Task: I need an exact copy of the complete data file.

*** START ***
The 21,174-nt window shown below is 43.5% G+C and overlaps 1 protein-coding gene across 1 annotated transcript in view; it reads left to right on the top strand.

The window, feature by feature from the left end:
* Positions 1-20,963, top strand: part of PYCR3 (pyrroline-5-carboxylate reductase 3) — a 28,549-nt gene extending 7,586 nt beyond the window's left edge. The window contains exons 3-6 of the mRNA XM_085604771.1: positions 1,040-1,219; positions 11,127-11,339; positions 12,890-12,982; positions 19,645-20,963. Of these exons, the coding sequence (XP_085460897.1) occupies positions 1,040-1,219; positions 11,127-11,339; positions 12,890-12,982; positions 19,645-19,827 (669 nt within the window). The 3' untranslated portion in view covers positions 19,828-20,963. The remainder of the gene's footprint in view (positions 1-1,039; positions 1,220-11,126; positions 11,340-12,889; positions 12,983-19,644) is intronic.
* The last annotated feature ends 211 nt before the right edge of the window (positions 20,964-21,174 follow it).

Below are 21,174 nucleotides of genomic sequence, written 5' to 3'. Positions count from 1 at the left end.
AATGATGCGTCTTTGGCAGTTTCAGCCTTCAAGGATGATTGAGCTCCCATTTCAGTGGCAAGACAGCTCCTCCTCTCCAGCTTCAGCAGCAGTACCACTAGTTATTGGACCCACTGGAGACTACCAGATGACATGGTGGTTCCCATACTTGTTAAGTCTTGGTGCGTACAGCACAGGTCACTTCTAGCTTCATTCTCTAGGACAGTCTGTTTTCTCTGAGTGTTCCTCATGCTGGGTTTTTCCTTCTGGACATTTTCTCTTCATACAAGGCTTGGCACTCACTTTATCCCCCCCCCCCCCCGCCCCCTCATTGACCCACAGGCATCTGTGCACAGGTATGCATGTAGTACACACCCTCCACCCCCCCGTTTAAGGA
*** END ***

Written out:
The 21,174-nt window shown below is 43.5% G+C and overlaps 1 protein-coding gene across 1 annotated transcript in view; it reads left to right on the top strand.

The window, feature by feature from the left end:
* Positions 1-20,963, top strand: part of PYCR3 (pyrroline-5-carboxylate reductase 3) — a 28,549-nt gene extending 7,586 nt beyond the window's left edge. The window contains exons 3-6 of the mRNA XM_085604771.1: positions 1,040-1,219; positions 11,127-11,339; positions 12,890-12,982; positions 19,645-20,963. Of these exons, the coding sequence (XP_085460897.1) occupies positions 1,040-1,219; positions 11,127-11,339; positions 12,890-12,982; positions 19,645-19,827 (669 nt within the window). The 3' untranslated portion in view covers positions 19,828-20,963. The remainder of the gene's footprint in view (positions 1-1,039; positions 1,220-11,126; positions 11,340-12,889; positions 12,983-19,644) is intronic.
* The last annotated feature ends 211 nt before the right edge of the window (positions 20,964-21,174 follow it).

Below are 21,174 nucleotides of genomic sequence, written 5' to 3'. Positions count from 1 at the left end.
AATGATGCGTCTTTGGCAGTTTCAGCCTTCAAGGATGATTGAGCTCCCATTTCAGTGGCAAGACAGCTCCTCCTCTCCAGCTTCAGCAGCAGTACCACTAGTTATTGGACCCACTGGAGACTACCAGATGACATGGTGGTTCCCATACTTGTTAAGTCTTGGTGCGTACAGCACAGGTCACTTCTAGCTTCATTCTCTAGGACAGTCTGTTTTCTCTGAGTGTTCCTCATGCTGGGTTTTTCCTTCTGGACATTTTCTCTTCATACAAGGCTTGGCACTCACTTTATCCCCCCCCCCCCCCGCCCCCTCATTGACCCACAGGCATCTGTGCACAGGTATGCATGTAGTACACACCCTCCACCCCCCCGTTTAAGGA